Previously, TASTy-query could read symbol and tree information from Scala 3 TASTy files. We added support to read symbol information from Java class files and Scala 2 pickles. We then started assigning proper semantic types to all TASTy trees. Many kinds of trees are already supported; applications (i.e., method calls) are in progress.
for Scala 2 and Scala 3
We published Scala.js 1.9.0.
In addition to some bug fixes, this release brings strict
Float semantics by default.
Float values are now always guaranteed to fit in 32-bit floating point data, and all
Float operations strictly follow IEEE-754 float32 semantics.
Recent work within Metals can be best described by the two most recent major releases:
The highlights of that were:
- Java support done together with one of the contributors Arthurm1, who was the main driving force behind the feature. It’s now possible to navigate around Java code when using Metals and use such features as document highlighting or code folding.
- Type annotations on code selection for Scala 3 (already previously available for Scala 2), which allows users to peek the type of any expression they select.
- Extract value code action, that lets user extract any expression from function parameters into a separate value.
- Simplified way for users to run their current file by using the default Visual Studio Code shortcut, which creates a much better experience for new users.
- Test explorer API connected to the effort in Bloop by kpodsiad. This new feature allows you to see all the tests within your workspace and run the selected ones.
- Add go to definition now works via links for synthetic decorations that show up when hover above such constructs as implicit parameters.
- Improvements to the Metals Doctor diagnostic tool, which help users to figure out what is wrong with their Metals instance.
- Multiple improvements to Scala 3 completions, which continue to improve user experience of typing code with Scala 3.
The main focus of the core contributor team was making sure that with each release the Metals user experience is better and the server itself is more stable, which work will continue throughout the year.
The efforts in Bloop focused on updating it’s dependencies and reworking the build structure to be more maintainable. This included:
- Migration effort to enable Bloop clients running on Scala 2.13 (done thanks to kpodsiad from VirtusLab). Thanks to that Metals language server can run with Scala 2.13.8 and all the improvements it brings.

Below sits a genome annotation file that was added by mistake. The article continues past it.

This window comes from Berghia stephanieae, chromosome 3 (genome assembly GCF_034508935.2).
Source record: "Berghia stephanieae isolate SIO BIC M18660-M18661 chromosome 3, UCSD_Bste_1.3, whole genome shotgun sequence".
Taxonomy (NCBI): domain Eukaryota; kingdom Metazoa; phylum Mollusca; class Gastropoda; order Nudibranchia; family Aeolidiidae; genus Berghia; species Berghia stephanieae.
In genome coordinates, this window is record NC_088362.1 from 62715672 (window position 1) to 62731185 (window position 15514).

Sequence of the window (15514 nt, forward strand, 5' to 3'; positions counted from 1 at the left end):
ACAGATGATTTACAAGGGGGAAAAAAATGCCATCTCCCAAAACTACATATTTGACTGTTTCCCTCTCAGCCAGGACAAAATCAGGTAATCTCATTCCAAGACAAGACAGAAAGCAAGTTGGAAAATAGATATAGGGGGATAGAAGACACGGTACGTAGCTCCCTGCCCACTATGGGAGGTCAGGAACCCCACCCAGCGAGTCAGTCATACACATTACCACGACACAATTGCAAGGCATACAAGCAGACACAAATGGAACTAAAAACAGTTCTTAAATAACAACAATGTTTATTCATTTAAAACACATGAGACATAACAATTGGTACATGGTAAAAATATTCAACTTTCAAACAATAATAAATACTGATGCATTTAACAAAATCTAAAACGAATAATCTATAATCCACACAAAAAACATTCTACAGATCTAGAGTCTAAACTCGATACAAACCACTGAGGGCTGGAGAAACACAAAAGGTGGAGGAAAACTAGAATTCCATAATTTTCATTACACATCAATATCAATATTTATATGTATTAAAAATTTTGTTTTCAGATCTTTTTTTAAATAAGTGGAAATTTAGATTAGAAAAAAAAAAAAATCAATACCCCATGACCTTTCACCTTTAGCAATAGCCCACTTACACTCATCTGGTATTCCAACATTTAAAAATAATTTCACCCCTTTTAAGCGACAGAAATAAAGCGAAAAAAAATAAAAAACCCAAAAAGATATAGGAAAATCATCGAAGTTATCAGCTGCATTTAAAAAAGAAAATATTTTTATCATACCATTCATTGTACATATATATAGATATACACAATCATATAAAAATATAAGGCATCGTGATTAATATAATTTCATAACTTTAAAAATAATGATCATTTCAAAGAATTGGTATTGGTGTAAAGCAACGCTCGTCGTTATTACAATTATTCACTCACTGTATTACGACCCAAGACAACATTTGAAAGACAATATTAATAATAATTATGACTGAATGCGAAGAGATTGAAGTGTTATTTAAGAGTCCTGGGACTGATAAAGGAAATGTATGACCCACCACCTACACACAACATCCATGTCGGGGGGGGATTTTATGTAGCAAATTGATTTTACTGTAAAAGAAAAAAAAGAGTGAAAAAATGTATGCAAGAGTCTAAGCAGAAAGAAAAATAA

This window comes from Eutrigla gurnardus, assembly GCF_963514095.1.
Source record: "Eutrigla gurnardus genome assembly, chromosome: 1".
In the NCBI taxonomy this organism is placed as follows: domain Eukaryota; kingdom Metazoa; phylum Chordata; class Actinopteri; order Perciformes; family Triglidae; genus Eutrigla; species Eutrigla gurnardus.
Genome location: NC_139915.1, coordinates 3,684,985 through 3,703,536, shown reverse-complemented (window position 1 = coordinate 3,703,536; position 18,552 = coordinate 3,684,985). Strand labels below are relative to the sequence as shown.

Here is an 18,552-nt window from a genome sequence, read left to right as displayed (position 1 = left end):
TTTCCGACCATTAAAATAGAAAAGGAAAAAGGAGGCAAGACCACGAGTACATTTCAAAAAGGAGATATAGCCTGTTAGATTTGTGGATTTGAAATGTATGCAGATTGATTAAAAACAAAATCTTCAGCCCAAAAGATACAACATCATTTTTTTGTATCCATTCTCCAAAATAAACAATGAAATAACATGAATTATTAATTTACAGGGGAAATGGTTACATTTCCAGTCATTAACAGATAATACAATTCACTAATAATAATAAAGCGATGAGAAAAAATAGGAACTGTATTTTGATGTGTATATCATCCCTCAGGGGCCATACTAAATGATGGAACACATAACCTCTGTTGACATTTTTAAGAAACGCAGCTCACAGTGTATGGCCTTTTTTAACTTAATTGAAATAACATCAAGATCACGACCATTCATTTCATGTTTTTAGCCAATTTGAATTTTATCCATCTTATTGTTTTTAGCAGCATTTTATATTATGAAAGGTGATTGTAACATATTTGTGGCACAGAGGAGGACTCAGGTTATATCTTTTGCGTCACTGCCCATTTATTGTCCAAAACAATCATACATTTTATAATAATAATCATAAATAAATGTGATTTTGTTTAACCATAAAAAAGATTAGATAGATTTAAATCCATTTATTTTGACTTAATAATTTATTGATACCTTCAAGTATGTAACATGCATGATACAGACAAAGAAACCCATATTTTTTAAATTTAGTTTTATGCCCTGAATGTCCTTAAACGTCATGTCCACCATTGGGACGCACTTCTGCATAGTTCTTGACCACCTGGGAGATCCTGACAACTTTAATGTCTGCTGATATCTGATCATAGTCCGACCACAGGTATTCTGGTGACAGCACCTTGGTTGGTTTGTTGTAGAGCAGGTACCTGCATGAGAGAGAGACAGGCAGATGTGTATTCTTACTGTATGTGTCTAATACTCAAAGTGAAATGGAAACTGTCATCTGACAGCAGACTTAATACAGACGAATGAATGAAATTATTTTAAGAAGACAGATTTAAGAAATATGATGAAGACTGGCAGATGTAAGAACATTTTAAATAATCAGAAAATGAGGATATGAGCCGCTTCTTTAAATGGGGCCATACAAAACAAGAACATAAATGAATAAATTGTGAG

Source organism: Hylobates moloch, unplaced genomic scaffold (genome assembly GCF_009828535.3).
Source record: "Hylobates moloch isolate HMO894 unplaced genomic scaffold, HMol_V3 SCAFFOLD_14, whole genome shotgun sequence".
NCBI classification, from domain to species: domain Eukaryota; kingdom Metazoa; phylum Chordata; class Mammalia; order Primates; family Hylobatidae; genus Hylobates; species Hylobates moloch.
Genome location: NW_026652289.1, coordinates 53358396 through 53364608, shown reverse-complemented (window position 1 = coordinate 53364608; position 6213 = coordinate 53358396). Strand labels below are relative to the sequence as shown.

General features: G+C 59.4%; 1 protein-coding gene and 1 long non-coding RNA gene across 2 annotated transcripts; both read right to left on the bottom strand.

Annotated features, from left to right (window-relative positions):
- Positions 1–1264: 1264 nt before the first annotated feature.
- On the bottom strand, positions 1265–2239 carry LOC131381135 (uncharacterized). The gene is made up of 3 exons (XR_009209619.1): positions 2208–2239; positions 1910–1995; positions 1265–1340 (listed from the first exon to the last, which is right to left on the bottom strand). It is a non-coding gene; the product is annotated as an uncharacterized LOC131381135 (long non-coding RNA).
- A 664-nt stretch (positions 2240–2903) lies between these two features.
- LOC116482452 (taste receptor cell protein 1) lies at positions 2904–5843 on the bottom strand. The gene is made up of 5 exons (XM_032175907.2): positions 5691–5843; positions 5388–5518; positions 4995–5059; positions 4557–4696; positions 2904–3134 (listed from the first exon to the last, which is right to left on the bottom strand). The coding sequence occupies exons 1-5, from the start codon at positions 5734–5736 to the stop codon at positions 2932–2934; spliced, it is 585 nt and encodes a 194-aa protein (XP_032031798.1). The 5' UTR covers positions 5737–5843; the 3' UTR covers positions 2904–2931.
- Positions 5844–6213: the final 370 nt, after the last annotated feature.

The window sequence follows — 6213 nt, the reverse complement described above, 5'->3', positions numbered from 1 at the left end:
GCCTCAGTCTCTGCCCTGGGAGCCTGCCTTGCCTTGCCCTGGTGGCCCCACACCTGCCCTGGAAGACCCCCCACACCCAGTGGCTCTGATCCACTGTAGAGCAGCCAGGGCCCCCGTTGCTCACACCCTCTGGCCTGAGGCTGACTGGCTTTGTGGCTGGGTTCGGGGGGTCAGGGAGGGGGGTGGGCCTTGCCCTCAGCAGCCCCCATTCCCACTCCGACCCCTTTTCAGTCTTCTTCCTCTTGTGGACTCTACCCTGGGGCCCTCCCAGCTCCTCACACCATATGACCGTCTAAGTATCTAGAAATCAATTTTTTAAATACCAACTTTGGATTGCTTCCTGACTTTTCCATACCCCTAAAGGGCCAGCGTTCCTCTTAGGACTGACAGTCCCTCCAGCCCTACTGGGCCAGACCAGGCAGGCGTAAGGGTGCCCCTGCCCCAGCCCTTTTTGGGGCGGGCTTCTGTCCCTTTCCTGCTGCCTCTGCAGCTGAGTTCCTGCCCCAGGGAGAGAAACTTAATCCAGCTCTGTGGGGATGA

- Updating Bloop to use the newest Zinc instead of custom fork, which will be
1.5.0after some more testing and will bring all the bugfixes and improvements that can also be enjoyed when using sbt.
- Adding a new testing support for single test cases, which will enable users to run single test cases when using Metals Test Explorer. Also contributed by kpodsiad
We also released two bugfix releases:
Education and Documentation
Alternative online learning platform with more support for the learners
for Scala 3.
As part of our mission to produce high-quality education material, we maintain a set of online courses that are published on the platform Coursera. These courses can be used by individuals to acquire new skills for a job, or by companies to train their employees.
Our courses provide a cost-effective training (you can get a certificate of completion for about $100). However, in the current format they require a lot of autonomy from the learners. The whole experience is self-paced, and instructors can’t provide much feedback to the learners. We started a collaboration with the EPFL Extension School to provide an alternative way of learning, where learners could get 1-on-1 meetings with Scala instructors to get more personalized feedback. We completed all the technical part (integration with the learning platform). We will work on the remaining organizational aspect in the next quarter.
for Scala 2 and Scala 3.
The Scala Website has not seen a major rework since 2013, except for minor maintenance such as: listing new events, community chat rooms and resources, etc. As of Q4 2021, the website in many ways does not represent the full picture that we would like would-be Scala newcomers to see when visiting the website. As a consequence, new users are likely not to identify what Scala solves for them. The goals of this project in the long term are to